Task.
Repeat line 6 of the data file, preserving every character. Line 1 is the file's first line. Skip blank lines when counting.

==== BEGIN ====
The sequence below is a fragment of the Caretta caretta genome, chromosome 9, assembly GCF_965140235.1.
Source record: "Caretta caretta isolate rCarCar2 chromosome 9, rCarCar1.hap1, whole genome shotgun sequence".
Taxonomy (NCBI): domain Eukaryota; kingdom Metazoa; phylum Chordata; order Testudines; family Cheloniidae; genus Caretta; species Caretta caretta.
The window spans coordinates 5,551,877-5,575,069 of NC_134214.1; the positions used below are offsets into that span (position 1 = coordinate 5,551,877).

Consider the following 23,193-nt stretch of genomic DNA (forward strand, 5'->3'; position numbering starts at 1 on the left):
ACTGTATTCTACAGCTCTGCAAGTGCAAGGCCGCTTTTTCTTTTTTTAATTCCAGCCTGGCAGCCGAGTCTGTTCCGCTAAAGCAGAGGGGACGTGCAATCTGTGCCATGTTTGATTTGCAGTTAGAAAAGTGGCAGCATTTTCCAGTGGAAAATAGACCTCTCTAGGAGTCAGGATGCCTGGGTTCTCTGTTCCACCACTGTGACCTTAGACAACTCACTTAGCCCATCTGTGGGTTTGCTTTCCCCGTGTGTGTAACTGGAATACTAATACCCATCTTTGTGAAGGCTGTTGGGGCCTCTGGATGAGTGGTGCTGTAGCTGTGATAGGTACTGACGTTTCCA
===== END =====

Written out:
ACTGTATTCTACAGCTCTGCAAGTGCAAGGCCGCTTTTTCTTTTTTTAATTCCAGCCTGGCAGCCGAGTCTGTTCCGCTAAAGCAGAGGGGACGTGCAATCTGTGCCATGTTTGATTTGCAGTTAGAAAAGTGGCAGCATTTTCCAGTGGAAAATAGACCTCTCTAGGAGTCAGGATGCCTGGGTTCTCTGTTCCACCACTGTGACCTTAGACAACTCACTTAGCCCATCTGTGGGTTTGCTTTCCCCGTGTGTGTAACTGGAATACTAATACCCATCTTTGTGAAGGCTGTTGGGGCCTCTGGATGAGTGGTGCTGTAGCTGTGATAGGTACTGACGTTTCCA